The South American nation has made some social progresses since the economic collapse of 2002
Argentina announced this week slow progresses in the battle against widespread poverty, the painful legacy of a decade of pro-market policies that led to a painful economic collapse over three years ago. According to a government report, 38.5 per cent of the population, or 15 million people, still lives in poverty, some 20 per cent less than in the peak of the crisis.
No one doubts in this once wealthy and prosperous country that Argentina’s main problem is the fight against poverty and the creation of jobs to reduce unemployment. However, the International Monetary Fund (IMF) thinks rather differently. According to press reports, the head of this multilateral organization based in Washington, Rodrigo Rato, said that Buenos Aires should reduce credit and freeze salaries in order to crash a timid increasing on inflation rates.
The bureaucrats at the IMF say that in order to come out of the crisis, Argentina should implement the same pro-market measures that sink it in 2001. It is not clear how this impoverished nation that used to enjoy the best welfare state system in the region could return to normality following the advice of the IMF.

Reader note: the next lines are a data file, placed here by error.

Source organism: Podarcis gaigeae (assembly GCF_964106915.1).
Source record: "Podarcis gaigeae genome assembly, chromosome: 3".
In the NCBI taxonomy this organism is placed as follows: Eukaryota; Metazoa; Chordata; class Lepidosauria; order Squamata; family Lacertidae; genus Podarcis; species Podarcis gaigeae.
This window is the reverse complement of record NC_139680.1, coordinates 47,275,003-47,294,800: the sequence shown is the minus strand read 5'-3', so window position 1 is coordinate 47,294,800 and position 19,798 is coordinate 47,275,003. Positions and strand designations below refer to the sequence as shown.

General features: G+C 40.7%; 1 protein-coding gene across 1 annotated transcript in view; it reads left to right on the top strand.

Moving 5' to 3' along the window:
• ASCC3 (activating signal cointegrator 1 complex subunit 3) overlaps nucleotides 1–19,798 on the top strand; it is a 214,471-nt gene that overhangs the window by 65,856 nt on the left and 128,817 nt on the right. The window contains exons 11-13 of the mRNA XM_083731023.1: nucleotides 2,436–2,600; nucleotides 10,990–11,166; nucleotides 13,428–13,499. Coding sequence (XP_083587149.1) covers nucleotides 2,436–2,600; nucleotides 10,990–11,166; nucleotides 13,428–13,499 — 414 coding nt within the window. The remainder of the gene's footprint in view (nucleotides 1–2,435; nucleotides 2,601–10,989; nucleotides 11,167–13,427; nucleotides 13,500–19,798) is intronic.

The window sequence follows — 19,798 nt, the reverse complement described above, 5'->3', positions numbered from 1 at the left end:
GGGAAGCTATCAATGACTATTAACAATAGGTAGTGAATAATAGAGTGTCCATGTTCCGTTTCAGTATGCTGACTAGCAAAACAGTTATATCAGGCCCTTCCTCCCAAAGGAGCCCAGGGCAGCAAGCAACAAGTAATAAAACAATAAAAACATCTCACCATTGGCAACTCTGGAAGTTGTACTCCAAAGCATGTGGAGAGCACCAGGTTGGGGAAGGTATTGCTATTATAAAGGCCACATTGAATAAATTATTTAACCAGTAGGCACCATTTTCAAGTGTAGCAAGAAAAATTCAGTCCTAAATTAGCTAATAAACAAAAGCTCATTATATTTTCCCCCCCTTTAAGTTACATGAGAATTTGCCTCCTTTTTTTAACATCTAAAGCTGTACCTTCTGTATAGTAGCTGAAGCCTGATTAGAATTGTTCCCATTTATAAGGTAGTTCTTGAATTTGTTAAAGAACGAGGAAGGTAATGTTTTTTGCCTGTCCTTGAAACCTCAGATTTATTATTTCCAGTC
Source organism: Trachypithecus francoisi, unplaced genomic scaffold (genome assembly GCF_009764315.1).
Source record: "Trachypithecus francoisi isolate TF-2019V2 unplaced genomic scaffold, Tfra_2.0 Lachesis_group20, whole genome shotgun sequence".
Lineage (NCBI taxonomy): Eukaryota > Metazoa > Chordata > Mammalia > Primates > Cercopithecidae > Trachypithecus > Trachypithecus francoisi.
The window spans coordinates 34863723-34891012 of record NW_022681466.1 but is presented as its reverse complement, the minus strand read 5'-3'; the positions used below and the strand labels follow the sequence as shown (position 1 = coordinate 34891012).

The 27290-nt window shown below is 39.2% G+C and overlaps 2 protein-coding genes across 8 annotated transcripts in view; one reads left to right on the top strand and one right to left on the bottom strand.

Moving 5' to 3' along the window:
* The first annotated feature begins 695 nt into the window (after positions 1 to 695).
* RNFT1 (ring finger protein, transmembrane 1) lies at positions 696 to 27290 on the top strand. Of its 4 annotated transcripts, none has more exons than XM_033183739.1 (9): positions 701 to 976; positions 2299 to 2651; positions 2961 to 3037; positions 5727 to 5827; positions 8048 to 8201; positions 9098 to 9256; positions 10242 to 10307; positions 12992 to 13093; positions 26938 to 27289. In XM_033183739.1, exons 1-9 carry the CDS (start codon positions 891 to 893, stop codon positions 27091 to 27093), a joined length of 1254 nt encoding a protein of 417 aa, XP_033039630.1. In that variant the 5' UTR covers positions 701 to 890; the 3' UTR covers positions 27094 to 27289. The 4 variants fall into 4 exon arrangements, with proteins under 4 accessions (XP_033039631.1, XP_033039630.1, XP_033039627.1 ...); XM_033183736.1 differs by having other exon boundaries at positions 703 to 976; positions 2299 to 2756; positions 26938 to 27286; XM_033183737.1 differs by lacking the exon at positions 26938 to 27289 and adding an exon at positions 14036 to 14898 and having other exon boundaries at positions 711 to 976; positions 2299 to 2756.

Fortunately, the IMF in Argentina is as unpopular as US President Bush in New Orleans after Katrina. Argentine leader Nestor Kirchner slams the bureaucrats in Washington as much as he can, as shows unprecedented levels of economic growth (9 per cent, last year), without even listening to Rato’s boys.
However, despite Kirchner's rhetoric, Argentina has been regularly paying its obligations to the IMF, even after it declared a default on its foreign debt in January 2002. Now, Argentina is back in the world of finances again and can fund its economic growth in the private market.
But the question is how the economic growth could ease the desperate situation of millions living in poverty. In an unequal region, Argentina a country that exports food to feed 300 million cannot feed its own population.
Clearly, regressive policies fuelled by the IMF will not reduce the gap between the rich and the poor, but apparently the good performance of the economy is far from being effective by its own means. The Argentine crisis calls for the creation of jobs and the redistribution of incomes to reduce poverty, but the government is neither ready to propose a tax reform nor an aggressive program to reduce unemployment.
It looks like Mr. Kirchner only trusts in his good fortune and the continuity of the good macroeconomic indicators. Pro-market policies will not help Argentina to become an equal society again, but rhetoric won't do that job.